Millions of North Korean voters, including North Korean leader Kim Jong-un, yesterday went to the polls to elect about 700 members to the national legislature, although the vote was more of an endorsement than a contest.
In typical North Korean style, voters were presented with just one state-sanctioned candidate per seat. They cast their ballots to show their approval or, very rarely, disapproval.
The elections, held every five years, are for the entire Supreme People’s Assembly, which on paper at least, is the highest organ of power in North Korea. Its delegates come from all over the country and all walks of life.
The candidates are selected by the ruling Korean Workers’ Party and a few other smaller coalition parties that have seats in the assembly but exercise little independent power.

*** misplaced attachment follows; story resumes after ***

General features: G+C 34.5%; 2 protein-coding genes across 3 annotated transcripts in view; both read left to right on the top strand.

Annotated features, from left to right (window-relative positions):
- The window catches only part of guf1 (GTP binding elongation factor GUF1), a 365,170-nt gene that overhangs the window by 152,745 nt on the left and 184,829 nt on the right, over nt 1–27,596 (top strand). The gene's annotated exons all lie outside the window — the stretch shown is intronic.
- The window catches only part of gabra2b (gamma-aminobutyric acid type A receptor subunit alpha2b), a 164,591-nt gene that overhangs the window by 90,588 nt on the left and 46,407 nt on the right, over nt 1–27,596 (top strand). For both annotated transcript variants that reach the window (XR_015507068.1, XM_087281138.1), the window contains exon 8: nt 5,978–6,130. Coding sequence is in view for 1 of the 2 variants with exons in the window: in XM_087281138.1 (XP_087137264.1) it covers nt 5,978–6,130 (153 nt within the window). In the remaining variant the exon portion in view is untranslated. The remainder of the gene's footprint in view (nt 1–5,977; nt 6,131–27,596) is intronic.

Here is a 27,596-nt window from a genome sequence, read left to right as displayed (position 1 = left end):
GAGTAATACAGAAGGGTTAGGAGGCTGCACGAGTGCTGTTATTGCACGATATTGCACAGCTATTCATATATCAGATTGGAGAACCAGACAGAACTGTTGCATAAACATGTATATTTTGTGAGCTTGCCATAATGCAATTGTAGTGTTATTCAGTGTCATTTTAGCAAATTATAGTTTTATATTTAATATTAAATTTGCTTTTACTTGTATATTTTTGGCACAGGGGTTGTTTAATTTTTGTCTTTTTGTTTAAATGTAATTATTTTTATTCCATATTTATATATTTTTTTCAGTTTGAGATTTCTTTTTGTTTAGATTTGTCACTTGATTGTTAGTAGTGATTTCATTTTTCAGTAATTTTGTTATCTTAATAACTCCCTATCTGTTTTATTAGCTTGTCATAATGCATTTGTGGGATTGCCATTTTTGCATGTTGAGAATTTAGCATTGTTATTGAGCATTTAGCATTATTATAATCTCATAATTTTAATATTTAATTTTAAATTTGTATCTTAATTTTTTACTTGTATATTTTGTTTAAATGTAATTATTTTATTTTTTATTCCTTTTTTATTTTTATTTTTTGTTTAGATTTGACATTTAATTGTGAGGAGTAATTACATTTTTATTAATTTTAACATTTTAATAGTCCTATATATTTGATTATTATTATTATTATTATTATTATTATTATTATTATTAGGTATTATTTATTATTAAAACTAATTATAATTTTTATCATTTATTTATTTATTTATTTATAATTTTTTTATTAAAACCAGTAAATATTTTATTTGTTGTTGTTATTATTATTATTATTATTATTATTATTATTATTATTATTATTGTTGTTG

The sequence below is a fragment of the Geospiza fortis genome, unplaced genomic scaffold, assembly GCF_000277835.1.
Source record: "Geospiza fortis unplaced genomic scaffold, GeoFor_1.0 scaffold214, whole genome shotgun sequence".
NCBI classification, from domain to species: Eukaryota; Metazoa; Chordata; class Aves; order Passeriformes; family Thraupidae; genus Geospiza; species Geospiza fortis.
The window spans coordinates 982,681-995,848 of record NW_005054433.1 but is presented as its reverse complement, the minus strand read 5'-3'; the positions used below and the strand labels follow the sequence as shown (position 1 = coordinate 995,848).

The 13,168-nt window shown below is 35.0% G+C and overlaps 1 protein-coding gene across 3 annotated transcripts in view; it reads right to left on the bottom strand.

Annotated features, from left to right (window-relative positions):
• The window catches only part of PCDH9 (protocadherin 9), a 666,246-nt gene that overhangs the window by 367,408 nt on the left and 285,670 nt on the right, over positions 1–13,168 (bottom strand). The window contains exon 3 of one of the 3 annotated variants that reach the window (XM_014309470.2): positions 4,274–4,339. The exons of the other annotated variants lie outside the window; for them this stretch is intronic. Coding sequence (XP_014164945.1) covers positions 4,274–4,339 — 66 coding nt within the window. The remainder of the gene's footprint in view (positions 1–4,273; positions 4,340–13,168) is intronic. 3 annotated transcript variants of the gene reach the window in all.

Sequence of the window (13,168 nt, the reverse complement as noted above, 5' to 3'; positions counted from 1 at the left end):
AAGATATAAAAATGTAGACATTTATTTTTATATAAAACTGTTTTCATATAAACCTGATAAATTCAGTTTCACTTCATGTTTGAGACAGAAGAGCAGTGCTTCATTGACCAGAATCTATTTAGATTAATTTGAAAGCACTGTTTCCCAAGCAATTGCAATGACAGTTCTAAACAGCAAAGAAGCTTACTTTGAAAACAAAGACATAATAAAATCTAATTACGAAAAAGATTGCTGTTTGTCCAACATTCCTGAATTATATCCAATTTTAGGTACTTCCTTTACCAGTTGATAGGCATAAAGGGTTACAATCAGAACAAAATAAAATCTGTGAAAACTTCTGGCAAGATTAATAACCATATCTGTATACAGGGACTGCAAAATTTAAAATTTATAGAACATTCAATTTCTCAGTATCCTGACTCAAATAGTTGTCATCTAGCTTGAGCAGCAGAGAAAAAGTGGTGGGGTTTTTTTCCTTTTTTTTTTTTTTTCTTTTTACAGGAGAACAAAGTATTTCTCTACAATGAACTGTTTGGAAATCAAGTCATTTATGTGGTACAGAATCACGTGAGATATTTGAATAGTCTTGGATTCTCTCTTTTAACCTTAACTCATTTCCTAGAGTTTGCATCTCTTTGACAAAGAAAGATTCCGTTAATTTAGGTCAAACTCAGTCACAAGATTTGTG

Kim, fresh off his trip to Hanoi, Vietnam, for his second summit with US President Donald Trump, is the most prominent candidate of all. Although his power rests in his complete control over the ruling party, government and military, Kim is running for re-election in his Pyongyang district.
Turnout is generally reported at 99 percent or higher. That should of course be taken with a grain of salt, but voting is generally regarded as a duty and responsibility, and simply staying at home is not an option.
Photos and profiles of the candidates are posted before each election.
“No one votes against the candidate,” said Jin Ki-chol, the chairman of an election committee supervising a polling station at a cable factory in central Pyongyang. “Everyone knows [this] candidate well. She has been serving them well for the past five years, so they support her.”
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